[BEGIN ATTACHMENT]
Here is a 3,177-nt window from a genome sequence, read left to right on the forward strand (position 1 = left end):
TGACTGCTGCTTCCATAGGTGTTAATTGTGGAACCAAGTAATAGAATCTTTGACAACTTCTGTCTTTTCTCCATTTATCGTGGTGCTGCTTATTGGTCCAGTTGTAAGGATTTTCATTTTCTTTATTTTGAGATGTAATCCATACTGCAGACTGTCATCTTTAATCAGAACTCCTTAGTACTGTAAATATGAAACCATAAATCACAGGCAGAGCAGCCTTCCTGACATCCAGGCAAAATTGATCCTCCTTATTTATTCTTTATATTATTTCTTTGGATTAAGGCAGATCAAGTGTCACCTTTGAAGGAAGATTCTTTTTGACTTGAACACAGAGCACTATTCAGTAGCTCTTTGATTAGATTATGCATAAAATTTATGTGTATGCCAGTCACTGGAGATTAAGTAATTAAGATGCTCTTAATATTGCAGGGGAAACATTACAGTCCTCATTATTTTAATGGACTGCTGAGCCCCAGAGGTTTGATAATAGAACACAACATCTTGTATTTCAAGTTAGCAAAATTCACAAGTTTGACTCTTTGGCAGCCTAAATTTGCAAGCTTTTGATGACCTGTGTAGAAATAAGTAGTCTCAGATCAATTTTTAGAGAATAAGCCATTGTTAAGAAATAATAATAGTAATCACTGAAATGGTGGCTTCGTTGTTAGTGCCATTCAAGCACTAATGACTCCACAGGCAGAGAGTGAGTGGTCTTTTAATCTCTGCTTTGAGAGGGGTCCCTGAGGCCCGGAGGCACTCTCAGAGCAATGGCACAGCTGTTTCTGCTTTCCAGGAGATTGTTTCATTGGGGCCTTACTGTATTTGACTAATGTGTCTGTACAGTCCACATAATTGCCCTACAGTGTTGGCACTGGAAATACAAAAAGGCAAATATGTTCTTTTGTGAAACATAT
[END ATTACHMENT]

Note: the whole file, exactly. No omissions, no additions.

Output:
Here is a 3,177-nt window from a genome sequence, read left to right on the forward strand (position 1 = left end):
TGACTGCTGCTTCCATAGGTGTTAATTGTGGAACCAAGTAATAGAATCTTTGACAACTTCTGTCTTTTCTCCATTTATCGTGGTGCTGCTTATTGGTCCAGTTGTAAGGATTTTCATTTTCTTTATTTTGAGATGTAATCCATACTGCAGACTGTCATCTTTAATCAGAACTCCTTAGTACTGTAAATATGAAACCATAAATCACAGGCAGAGCAGCCTTCCTGACATCCAGGCAAAATTGATCCTCCTTATTTATTCTTTATATTATTTCTTTGGATTAAGGCAGATCAAGTGTCACCTTTGAAGGAAGATTCTTTTTGACTTGAACACAGAGCACTATTCAGTAGCTCTTTGATTAGATTATGCATAAAATTTATGTGTATGCCAGTCACTGGAGATTAAGTAATTAAGATGCTCTTAATATTGCAGGGGAAACATTACAGTCCTCATTATTTTAATGGACTGCTGAGCCCCAGAGGTTTGATAATAGAACACAACATCTTGTATTTCAAGTTAGCAAAATTCACAAGTTTGACTCTTTGGCAGCCTAAATTTGCAAGCTTTTGATGACCTGTGTAGAAATAAGTAGTCTCAGATCAATTTTTAGAGAATAAGCCATTGTTAAGAAATAATAATAGTAATCACTGAAATGGTGGCTTCGTTGTTAGTGCCATTCAAGCACTAATGACTCCACAGGCAGAGAGTGAGTGGTCTTTTAATCTCTGCTTTGAGAGGGGTCCCTGAGGCCCGGAGGCACTCTCAGAGCAATGGCACAGCTGTTTCTGCTTTCCAGGAGATTGTTTCATTGGGGCCTTACTGTATTTGACTAATGTGTCTGTACAGTCCACATAATTGCCCTACAGTGTTGGCACTGGAAATACAAAAAGGCAAATATGTTCTTTTGTGAAACATAT